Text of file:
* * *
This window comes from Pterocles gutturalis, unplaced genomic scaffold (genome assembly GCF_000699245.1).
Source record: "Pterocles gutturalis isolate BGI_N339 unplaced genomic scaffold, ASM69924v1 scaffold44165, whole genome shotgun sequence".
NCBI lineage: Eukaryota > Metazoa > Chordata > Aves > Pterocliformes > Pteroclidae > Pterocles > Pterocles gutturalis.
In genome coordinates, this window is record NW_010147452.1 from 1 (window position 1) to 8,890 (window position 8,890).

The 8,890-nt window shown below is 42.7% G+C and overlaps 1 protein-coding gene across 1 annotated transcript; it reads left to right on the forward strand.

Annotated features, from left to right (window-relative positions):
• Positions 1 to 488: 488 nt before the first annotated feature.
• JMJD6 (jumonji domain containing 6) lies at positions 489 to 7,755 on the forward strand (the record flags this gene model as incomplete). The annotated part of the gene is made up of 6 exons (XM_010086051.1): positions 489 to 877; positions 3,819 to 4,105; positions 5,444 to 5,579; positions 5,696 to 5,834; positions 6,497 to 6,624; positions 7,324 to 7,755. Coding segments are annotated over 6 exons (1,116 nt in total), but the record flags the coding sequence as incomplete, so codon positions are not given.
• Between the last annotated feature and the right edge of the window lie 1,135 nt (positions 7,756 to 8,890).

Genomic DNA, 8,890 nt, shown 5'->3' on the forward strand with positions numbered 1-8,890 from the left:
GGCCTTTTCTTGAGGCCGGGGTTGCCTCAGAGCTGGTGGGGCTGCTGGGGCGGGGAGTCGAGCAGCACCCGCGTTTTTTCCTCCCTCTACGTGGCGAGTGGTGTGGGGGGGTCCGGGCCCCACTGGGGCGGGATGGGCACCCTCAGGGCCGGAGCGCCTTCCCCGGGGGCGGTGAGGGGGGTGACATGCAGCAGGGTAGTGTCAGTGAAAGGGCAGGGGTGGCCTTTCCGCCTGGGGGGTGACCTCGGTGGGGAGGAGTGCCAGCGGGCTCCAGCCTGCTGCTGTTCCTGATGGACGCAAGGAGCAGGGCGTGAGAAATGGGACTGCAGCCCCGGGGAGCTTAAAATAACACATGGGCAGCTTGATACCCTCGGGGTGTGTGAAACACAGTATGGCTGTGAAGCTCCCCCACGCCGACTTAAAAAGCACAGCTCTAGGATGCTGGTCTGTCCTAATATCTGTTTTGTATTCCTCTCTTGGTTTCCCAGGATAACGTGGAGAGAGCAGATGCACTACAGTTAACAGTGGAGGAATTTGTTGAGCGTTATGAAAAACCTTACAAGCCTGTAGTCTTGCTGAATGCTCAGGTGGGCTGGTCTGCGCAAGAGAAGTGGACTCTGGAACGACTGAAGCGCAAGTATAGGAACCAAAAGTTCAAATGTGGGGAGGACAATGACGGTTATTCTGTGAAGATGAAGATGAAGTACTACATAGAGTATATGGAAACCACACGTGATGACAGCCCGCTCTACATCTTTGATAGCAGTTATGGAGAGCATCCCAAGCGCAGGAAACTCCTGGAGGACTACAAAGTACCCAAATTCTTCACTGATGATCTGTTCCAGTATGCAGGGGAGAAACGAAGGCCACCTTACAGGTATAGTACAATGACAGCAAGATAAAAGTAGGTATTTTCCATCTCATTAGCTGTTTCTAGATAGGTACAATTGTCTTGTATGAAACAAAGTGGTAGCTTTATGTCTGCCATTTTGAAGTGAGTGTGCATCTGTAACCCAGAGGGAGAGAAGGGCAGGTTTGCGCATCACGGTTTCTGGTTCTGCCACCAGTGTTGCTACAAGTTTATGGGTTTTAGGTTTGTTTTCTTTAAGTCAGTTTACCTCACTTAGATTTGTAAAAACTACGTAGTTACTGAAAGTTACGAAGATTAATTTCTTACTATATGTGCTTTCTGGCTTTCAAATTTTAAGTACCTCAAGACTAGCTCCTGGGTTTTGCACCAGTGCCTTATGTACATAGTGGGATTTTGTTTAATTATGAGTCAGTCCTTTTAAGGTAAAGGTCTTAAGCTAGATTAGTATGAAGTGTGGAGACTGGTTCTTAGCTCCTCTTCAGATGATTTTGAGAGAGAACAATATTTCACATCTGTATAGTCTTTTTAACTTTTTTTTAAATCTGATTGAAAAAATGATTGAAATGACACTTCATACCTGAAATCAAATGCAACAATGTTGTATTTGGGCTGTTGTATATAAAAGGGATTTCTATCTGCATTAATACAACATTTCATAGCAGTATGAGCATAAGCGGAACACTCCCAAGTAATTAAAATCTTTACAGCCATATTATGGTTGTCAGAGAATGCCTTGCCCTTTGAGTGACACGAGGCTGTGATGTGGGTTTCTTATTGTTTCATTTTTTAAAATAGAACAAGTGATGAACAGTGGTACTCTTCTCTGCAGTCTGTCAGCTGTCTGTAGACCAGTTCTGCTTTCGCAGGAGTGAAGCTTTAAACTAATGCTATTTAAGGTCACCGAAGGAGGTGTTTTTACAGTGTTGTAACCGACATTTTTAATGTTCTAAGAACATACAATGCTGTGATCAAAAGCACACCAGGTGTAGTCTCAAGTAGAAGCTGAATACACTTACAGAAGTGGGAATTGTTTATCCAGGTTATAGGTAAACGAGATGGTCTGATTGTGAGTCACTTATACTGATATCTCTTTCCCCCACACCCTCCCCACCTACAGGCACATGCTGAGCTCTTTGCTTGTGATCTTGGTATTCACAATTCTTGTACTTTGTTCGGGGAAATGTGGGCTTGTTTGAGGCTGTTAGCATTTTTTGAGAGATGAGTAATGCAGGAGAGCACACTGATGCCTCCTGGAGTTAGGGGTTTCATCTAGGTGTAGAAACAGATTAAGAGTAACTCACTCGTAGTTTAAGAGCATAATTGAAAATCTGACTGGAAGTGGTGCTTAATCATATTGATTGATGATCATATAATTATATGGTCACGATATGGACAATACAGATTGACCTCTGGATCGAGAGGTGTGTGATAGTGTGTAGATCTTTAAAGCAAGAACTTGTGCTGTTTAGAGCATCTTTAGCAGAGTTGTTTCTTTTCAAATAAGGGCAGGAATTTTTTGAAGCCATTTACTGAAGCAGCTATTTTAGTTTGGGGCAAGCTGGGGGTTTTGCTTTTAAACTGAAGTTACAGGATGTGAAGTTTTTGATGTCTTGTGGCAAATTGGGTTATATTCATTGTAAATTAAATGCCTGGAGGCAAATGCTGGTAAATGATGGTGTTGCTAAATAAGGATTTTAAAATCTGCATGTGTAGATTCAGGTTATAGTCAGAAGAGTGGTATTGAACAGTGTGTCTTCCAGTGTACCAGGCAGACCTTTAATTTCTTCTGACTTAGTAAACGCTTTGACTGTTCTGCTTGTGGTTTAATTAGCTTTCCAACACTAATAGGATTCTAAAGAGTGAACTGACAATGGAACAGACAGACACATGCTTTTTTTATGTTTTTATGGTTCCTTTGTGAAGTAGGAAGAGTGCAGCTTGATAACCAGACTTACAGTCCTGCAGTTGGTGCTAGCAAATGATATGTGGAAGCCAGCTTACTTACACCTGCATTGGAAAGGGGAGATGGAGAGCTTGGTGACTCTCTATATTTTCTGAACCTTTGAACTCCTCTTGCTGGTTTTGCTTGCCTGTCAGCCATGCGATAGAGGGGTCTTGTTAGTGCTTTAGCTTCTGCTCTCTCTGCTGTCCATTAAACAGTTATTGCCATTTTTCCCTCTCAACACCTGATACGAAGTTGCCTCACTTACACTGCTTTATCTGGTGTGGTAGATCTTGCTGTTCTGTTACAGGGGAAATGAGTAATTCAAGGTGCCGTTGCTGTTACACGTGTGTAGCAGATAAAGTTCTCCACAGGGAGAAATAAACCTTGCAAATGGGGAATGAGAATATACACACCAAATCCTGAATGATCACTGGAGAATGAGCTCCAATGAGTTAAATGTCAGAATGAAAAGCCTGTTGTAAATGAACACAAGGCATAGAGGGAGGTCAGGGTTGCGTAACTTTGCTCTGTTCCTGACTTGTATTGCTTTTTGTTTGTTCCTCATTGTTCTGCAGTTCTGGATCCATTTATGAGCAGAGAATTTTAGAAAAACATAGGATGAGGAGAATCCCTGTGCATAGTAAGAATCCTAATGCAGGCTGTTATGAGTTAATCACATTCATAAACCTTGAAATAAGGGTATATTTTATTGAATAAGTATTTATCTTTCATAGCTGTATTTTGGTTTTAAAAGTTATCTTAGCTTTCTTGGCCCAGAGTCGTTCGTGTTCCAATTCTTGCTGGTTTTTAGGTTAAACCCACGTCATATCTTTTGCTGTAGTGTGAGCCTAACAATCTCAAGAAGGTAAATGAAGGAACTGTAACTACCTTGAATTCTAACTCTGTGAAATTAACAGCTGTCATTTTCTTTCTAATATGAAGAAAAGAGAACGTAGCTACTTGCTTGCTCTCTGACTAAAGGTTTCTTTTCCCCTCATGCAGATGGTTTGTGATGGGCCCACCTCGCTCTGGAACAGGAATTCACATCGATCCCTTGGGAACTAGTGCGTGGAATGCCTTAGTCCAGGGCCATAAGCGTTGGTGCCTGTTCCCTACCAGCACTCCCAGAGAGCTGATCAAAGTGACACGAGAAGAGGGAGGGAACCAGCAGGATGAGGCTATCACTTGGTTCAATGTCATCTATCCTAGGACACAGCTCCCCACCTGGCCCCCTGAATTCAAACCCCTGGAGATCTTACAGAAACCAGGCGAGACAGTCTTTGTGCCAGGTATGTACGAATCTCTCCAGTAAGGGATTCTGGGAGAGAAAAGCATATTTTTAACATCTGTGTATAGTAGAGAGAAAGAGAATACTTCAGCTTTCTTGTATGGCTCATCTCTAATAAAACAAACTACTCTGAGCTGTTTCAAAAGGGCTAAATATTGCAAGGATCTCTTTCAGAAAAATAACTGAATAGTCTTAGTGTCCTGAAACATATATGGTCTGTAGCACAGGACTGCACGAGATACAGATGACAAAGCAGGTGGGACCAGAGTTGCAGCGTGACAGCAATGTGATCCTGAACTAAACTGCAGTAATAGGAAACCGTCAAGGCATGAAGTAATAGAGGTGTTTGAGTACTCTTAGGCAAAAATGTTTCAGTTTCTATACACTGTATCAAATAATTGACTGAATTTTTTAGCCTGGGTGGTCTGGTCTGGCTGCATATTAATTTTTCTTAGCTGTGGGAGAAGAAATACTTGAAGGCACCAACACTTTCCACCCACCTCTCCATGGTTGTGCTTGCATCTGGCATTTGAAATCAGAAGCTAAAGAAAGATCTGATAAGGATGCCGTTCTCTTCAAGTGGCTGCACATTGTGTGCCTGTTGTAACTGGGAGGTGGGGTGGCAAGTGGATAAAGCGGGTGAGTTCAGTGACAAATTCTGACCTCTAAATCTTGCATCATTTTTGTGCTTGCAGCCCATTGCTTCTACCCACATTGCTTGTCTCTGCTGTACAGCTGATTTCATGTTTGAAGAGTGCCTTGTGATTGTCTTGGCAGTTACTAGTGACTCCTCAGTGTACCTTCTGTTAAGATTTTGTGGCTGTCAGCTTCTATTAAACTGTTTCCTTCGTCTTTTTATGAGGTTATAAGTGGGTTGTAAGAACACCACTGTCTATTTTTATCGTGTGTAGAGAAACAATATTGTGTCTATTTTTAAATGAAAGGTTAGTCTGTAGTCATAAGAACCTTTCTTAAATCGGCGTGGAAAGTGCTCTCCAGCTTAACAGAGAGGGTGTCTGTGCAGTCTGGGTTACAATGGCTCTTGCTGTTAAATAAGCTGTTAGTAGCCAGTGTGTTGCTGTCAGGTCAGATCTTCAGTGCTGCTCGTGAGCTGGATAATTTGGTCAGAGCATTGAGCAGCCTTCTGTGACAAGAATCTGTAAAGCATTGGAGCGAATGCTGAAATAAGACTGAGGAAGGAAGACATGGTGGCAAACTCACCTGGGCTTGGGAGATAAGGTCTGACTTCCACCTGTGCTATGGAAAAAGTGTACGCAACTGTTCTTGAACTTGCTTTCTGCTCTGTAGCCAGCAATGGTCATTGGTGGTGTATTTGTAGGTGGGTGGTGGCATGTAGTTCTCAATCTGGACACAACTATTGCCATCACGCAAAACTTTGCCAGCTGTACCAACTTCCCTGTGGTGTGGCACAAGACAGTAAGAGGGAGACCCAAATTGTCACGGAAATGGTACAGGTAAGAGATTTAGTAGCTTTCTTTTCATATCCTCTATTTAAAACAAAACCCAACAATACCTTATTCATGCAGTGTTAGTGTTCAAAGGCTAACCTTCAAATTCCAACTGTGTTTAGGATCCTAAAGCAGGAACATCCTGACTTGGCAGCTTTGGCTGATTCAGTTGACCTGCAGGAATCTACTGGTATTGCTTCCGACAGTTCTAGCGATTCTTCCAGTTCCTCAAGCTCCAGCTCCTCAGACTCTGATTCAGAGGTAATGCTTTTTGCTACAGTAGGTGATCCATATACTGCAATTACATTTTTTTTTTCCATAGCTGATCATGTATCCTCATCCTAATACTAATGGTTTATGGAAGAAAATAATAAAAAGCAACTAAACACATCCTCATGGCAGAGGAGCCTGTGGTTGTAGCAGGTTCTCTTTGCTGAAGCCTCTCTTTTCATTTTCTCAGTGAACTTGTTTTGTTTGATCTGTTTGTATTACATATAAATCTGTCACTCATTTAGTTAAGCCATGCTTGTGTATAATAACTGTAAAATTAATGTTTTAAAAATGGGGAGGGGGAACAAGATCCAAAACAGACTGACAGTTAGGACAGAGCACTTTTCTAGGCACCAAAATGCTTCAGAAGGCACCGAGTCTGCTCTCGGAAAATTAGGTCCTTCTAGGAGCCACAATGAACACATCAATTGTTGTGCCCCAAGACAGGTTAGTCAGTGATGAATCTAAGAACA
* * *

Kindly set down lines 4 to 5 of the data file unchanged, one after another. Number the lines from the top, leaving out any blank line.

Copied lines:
In genome coordinates, this window is record NW_010147452.1 from 1 (window position 1) to 8,890 (window position 8,890).

The 8,890-nt window shown below is 42.7% G+C and overlaps 1 protein-coding gene across 1 annotated transcript; it reads left to right on the forward strand.